Biography,Early life: 1913–1968Christensen was born as Else Oscher in 1913 in Esbjerg, western Denmark. She became a professional handweaver and in 1933 moved to Copenhagen. There, she embraced anarcho-syndicalism and became a follower of the anarcho-syndicalist ideologue Christian Christensen. Exposed to the various competing radical groups on both the far right and far left, she came under the increasing influence of the Strasserite wing within the National Socialist Workers Party of Denmark (DNSAP), a group which had embraced the Nazi ideology of Germanys Nazi Party. In 1937 she married the woodcarver and unionist Aage Alex Christensen, who had served as the top lieutenant of the DNSAP leader Cay Lembcke. The Christensens became associated with the Strasserite National Bolshevik faction of the party, but Aage was part of the faction ousted when Fritz Clausen seized control.A rally of the DNSAP, with whom Christensen was involvedFollowing the German invasion of Denmark in 1940, both Else and Aage were arrested for the latters involvement in National Bolshevist armed cells. Christensen was released after three days interrogation, but Aage was convicted of illegal weapons possession and detained for six months. At that point, Christensen convinced her fathers cousin, who was Minister of Justice, that Aage should be released. Following the end of World War II, the couple left Denmark for England. In 1951 they migrated to Canada, where they settled in Toronto, here, Elsa worked in various hospitals, a vocation she retained throughout her life.Retaining an interest in class and race-based radicalism, she established contacts with various far right activists in the neighboring United States, including Willis Carto and James K. Warner, the latter being the New York organizer of the American Nazi Party. Warner had earlier attempted to establish Odinism as a religious wing of the American Nazi movement, but having believed this to be a failure he gave Christensen all of his leftover material on Odinism. It was in this material that Christensen came across the Call of Our Ancient Nordic Religion, a pamphlet authored by the Australian Odinist Alexander Rud Mills. Although Christensen believed that many of Mills ideas were too heavily influenced by Freemasonry for her liking, she was profoundly influenced by his ideas about reviving the worship of ancient Norse deities. Her approach to the understanding of such deities would be heavily influenced by Jungian psychology, believing that the Norse deities were encoded in a collective unconscious of the white race.She was also influenced by the writing of the far right American theorist Francis Parker Yockey, in particular his 1962 work Imperium, in which he lamented the defeat of Nazi Germany and blamed it on the influence of Jews in Europe and the U.S. Influenced by Yockey, Christensen came to believe that Aryan culture had reached its senility phase, personified by the ideologies of Christianity, communism, and capitalism, the belief that all human beings are equal, and the internationalist erosion of the distinct cultures of different races. She also read Oswald Spenglers Decline of the West, however she rejected Spenglers pessimistic view that this decline was terminal, instead opining that the Aryan civilization could be rejuvenated through its adoption of a new religion – Odinism. She deemed Odinism to be a religion that had a natural and intrinsic relationship with what she perceived to be a Northern European race, stating that the primary source of the faith was biological: its genesis is in our race, its principles encoded in our genes. She also believed that this Odinism should use Norse names for the deities rather than Anglo-Saxon or Teutonic ones in order to avoid the post-war animosity between England and Germany.The Odinist Fellowship: 1969–2005We, as Odinists, shall continue our struggle for Aryan religion, Aryan freedom, Aryan culture, Aryan consciousness and Aryan self-determination.— Else Christensen, 1985.Christensen established the Odinist Fellowship in 1969, then based from her mobile home in Crystal River, Florida. The academic specialist in the far right Jeffrey Kaplan termed it the first organizational expression of racialist Odinism in the United States, while the religious studies scholar Stefanie von Schnurbein noted that Christensen created her version of Odinism as a discrete vehicle to establish her cultural pessimist, anti-Semitic, and radical racial agenda in a religious cloak. In 1971, her husband died, after which she began to focus more fully on her Odinist activities. She began touring North America to promote Odinism, and in August 1971 released the first issue of her own magazine, The Odinist, which opened with the banner of New Values from the Past. The Odinist focused heavily on right-wing issues, with Kaplan noting that commentaries on right-wing ideas, contemporary news, and anti-semitic ideas were regular fare within its pages, while explicit discussions of Odinist theology or Old Norse texts were few and far between. The Pagan journalist Margot Adler deemed The Odinist to be frankly racist, although they probably would have preferred the term racialist.Christensen believed that Odinism was the ideal tool for the advancement of Aryan racial consciousness, expressing her opinion that the Jewish-controlled establishment would not permit her to do it a more explicit way, stating that You cannot repeat the mistake that Hitler made [of explicitly attacking the Jews] … Everybody knows that the Jews rule the whole damned world, so you cannot fight their combined power. You need to watch your step. A number of The Odinists readers wrote letters to the magazine expressing disapproval of what they perceived as the editors support of Nazism, to which Christensen publicly responded that such accusations were the cheapest of all shots that can be aimed against anyone who finds something positive to say about … National Socialism … or who merely desires some degree of objectivity in dealing with this grossly maligned movement.In the early 1970s, Christensen got in contact with Valgard Murray and Elton Hall, Heathens operating a kindred in Arizona, and in 1976 their group would be the first to be certified by the Odinist Fellowship. During the early 1980s she established a prison-outreach program in the hope of attracting incarcerated individuals to Odinism, in doing so getting Odinism legal recognition as a religion from the state of Florida. In the prisons, the Odinist Fellowship organised four seasonal festivals a year that were marked with sumbel as well as commemorating Hitlers birthday.Detail of Else Christensens grave stoneIn 1993 Christensen was arrested, tried, and sentenced to five years, four months imprisonment for trafficking marijuana and heroin. She claimed that she had been driving a car from Texas to Florida as a favor to friends, and had no knowledge that she was being used as a drug mule by them. Many Odinists and Asastruer decried the sentence, and claimed that it was a political frame-up, Murray established a Free Else Christensen Committee and with Stephen McNallen created a defense fund to aid her. Christensen herself did not endorse the claim that the charges were politically motivated, instead blaming her own naivete at being exploited by drug dealers. Before being imprisoned she gave the Odinist Fellowships membership list to McNallen for the use of his own Heathen organisation, the Asatru Folk Assembly.After serving her sentence, she was deported to Canada, something which left her feeling bitter. There, Max Hyatt, the gothi of the Asatru Alliance-affiliated group Wodans Kindred, invited her to live at his home in Vancouver Island, British Columbia. However, after personal and political differences surfaced, Christensen left Hyatts home and moved into an RV park in Parksville, Vancouver Island, where she lived in a small trailer. Despite being far less involved in Odinic activities than she had been previously, she set about trying to revive the Odinist Fellowship. In 1998 she began publication of Midgard Page, which was produced in both paper and electronic copies, the latter of which was housed on Hyatts Wodansdaeg Press website. During her later years, she became more moderate in her views, encouraging a cultural change among Aryans rather than political actions. This contrasted with the more radical views of newer groups like Wotansvolk, who embraced militant action to bring about socio-political change. She died on May 4, 2005.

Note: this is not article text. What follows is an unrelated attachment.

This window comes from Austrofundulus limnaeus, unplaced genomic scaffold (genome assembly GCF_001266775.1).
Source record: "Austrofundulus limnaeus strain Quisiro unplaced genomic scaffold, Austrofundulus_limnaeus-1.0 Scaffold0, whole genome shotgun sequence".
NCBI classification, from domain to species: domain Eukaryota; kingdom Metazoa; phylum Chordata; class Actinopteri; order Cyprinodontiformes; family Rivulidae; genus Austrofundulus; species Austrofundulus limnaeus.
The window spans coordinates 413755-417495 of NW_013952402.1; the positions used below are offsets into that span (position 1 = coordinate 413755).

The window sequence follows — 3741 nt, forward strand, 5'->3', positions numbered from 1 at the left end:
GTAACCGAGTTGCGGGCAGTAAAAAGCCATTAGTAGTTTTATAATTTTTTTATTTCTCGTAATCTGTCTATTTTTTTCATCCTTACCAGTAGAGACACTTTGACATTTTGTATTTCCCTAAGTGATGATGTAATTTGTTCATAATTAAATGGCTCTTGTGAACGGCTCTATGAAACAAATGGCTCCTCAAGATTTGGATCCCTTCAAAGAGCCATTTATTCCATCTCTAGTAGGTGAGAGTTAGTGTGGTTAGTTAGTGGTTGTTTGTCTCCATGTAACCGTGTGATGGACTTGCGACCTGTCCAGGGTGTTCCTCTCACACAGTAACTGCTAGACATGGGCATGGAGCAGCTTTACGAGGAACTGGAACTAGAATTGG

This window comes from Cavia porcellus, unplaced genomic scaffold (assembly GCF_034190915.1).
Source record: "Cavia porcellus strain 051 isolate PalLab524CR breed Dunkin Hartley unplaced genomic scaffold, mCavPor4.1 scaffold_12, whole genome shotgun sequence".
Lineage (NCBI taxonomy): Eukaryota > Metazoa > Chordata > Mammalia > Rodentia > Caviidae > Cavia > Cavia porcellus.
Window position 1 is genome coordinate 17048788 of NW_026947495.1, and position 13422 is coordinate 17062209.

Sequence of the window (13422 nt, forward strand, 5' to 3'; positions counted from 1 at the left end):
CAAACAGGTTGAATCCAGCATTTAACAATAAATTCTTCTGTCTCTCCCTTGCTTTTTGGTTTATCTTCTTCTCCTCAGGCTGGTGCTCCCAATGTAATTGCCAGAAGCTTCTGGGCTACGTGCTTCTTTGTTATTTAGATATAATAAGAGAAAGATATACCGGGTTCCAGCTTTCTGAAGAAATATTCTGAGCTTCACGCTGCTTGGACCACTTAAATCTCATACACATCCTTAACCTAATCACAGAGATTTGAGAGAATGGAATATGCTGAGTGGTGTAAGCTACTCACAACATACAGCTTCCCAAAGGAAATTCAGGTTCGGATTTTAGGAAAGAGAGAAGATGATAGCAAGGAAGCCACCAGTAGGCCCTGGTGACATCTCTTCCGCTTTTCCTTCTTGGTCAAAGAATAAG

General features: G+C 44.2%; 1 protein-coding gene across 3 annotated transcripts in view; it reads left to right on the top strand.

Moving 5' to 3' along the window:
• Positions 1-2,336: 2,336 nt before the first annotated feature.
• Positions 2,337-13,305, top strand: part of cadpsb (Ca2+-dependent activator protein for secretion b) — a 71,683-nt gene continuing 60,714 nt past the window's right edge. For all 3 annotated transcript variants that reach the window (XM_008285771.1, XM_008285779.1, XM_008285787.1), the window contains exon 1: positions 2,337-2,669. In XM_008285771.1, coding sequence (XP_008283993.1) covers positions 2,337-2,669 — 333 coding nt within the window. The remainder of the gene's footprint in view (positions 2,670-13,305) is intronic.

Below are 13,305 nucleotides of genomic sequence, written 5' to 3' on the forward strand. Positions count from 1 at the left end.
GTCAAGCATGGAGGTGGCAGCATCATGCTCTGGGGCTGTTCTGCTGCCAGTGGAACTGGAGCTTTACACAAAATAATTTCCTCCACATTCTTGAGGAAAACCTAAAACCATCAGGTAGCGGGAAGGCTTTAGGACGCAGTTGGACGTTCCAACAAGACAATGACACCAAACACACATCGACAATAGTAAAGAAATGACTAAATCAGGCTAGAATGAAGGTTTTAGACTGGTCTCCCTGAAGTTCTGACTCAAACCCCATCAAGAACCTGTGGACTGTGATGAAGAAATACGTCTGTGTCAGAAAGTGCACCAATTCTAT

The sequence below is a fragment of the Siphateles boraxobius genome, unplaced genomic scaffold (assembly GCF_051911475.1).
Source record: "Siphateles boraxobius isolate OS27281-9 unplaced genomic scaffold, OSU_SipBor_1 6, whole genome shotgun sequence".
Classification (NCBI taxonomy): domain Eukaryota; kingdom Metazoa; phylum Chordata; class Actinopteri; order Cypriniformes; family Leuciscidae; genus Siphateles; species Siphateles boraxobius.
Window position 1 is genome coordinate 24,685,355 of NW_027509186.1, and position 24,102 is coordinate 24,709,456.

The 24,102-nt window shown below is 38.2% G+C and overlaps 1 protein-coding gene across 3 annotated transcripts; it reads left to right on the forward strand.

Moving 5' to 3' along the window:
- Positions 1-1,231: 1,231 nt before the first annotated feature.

Wikipedia Source: Else Christensen